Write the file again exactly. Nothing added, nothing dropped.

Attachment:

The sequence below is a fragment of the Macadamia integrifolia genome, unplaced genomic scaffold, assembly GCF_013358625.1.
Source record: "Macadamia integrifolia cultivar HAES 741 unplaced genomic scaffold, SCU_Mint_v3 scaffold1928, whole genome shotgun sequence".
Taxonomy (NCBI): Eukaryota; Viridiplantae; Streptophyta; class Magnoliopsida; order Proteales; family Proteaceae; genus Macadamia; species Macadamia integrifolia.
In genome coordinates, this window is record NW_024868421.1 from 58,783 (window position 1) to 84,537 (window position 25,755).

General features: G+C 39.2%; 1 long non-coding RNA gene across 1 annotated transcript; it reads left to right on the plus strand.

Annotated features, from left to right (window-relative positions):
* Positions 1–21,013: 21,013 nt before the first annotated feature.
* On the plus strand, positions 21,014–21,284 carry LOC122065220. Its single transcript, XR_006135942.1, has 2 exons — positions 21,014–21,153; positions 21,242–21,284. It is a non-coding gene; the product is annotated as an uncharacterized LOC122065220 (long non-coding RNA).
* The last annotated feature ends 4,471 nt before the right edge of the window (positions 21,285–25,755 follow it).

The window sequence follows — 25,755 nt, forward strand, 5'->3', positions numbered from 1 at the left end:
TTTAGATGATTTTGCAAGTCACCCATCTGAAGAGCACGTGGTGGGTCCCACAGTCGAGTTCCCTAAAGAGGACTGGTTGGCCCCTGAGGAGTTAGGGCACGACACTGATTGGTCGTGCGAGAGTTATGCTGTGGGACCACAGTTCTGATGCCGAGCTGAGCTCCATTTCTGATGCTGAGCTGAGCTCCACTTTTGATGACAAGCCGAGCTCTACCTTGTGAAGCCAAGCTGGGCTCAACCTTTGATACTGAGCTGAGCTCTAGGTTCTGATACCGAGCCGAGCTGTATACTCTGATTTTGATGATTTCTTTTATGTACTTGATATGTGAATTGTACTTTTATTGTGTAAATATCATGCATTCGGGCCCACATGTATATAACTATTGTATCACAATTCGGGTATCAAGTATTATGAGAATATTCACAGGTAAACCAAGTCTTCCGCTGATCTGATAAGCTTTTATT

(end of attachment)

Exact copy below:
The sequence below is a fragment of the Macadamia integrifolia genome, unplaced genomic scaffold, assembly GCF_013358625.1.
Source record: "Macadamia integrifolia cultivar HAES 741 unplaced genomic scaffold, SCU_Mint_v3 scaffold1928, whole genome shotgun sequence".
Taxonomy (NCBI): Eukaryota; Viridiplantae; Streptophyta; class Magnoliopsida; order Proteales; family Proteaceae; genus Macadamia; species Macadamia integrifolia.
In genome coordinates, this window is record NW_024868421.1 from 58,783 (window position 1) to 84,537 (window position 25,755).

General features: G+C 39.2%; 1 long non-coding RNA gene across 1 annotated transcript; it reads left to right on the plus strand.

Annotated features, from left to right (window-relative positions):
* Positions 1–21,013: 21,013 nt before the first annotated feature.
* On the plus strand, positions 21,014–21,284 carry LOC122065220. Its single transcript, XR_006135942.1, has 2 exons — positions 21,014–21,153; positions 21,242–21,284. It is a non-coding gene; the product is annotated as an uncharacterized LOC122065220 (long non-coding RNA).
* The last annotated feature ends 4,471 nt before the right edge of the window (positions 21,285–25,755 follow it).

The window sequence follows — 25,755 nt, forward strand, 5'->3', positions numbered from 1 at the left end:
TTTAGATGATTTTGCAAGTCACCCATCTGAAGAGCACGTGGTGGGTCCCACAGTCGAGTTCCCTAAAGAGGACTGGTTGGCCCCTGAGGAGTTAGGGCACGACACTGATTGGTCGTGCGAGAGTTATGCTGTGGGACCACAGTTCTGATGCCGAGCTGAGCTCCATTTCTGATGCTGAGCTGAGCTCCACTTTTGATGACAAGCCGAGCTCTACCTTGTGAAGCCAAGCTGGGCTCAACCTTTGATACTGAGCTGAGCTCTAGGTTCTGATACCGAGCCGAGCTGTATACTCTGATTTTGATGATTTCTTTTATGTACTTGATATGTGAATTGTACTTTTATTGTGTAAATATCATGCATTCGGGCCCACATGTATATAACTATTGTATCACAATTCGGGTATCAAGTATTATGAGAATATTCACAGGTAAACCAAGTCTTCCGCTGATCTGATAAGCTTTTATT